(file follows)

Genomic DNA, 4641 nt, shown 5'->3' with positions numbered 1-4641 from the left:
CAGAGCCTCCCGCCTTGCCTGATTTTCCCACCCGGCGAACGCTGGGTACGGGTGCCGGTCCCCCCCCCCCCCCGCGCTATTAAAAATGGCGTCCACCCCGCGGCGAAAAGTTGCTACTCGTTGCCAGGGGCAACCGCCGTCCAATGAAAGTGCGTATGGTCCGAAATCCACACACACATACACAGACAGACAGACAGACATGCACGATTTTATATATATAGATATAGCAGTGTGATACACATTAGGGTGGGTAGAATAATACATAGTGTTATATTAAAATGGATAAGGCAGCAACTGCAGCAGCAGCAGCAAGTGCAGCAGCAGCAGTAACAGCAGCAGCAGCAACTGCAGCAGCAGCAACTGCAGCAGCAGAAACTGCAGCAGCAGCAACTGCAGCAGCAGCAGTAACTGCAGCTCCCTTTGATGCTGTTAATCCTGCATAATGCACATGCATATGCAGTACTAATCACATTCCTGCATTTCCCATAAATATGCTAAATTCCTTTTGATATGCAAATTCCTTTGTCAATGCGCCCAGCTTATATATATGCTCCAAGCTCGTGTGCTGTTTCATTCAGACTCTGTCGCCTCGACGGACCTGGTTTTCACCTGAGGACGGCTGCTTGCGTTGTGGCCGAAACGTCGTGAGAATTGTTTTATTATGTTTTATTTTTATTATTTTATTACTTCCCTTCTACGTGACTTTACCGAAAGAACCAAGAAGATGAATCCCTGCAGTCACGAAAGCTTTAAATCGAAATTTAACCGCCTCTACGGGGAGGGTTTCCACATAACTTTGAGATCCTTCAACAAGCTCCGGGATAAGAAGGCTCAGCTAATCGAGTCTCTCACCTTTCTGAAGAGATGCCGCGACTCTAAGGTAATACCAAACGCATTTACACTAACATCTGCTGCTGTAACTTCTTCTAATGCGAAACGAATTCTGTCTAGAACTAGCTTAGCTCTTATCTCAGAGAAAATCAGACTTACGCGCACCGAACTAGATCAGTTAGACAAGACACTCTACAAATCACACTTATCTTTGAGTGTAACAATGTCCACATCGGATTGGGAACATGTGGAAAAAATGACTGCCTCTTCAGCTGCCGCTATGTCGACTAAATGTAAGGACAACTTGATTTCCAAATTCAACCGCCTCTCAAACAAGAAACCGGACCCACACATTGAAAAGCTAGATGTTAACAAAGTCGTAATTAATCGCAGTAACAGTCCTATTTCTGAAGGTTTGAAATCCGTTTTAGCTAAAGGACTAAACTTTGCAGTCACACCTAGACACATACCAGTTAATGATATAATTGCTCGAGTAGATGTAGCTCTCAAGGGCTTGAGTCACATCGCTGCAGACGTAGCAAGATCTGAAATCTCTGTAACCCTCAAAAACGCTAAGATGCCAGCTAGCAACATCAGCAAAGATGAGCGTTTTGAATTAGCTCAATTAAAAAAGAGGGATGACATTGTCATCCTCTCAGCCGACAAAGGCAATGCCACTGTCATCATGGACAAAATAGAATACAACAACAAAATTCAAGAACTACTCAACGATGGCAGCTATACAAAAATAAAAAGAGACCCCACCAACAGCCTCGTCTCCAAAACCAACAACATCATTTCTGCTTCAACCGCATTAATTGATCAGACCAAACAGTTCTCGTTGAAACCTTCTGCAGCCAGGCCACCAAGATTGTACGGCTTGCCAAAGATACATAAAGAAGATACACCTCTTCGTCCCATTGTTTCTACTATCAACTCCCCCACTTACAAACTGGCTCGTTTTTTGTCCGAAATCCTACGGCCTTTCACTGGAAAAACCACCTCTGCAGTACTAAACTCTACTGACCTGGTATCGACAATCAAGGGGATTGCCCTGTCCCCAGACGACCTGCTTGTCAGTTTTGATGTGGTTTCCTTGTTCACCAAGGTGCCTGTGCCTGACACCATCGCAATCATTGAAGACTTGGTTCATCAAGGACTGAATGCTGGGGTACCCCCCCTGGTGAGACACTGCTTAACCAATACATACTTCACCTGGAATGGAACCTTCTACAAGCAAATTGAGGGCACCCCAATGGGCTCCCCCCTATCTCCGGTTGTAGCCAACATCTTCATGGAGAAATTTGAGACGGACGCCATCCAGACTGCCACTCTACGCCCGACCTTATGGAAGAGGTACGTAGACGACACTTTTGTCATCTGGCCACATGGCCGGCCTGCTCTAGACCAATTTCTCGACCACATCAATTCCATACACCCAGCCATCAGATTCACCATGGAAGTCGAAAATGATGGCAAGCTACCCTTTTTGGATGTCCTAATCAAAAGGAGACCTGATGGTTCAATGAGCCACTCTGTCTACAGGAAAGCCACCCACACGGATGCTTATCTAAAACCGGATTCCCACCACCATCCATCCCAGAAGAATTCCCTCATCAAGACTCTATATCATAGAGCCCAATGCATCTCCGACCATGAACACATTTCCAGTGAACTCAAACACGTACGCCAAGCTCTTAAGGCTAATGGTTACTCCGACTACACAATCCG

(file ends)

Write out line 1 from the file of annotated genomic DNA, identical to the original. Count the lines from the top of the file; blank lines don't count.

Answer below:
Genomic DNA, 4641 nt, shown 5'->3' with positions numbered 1-4641 from the left: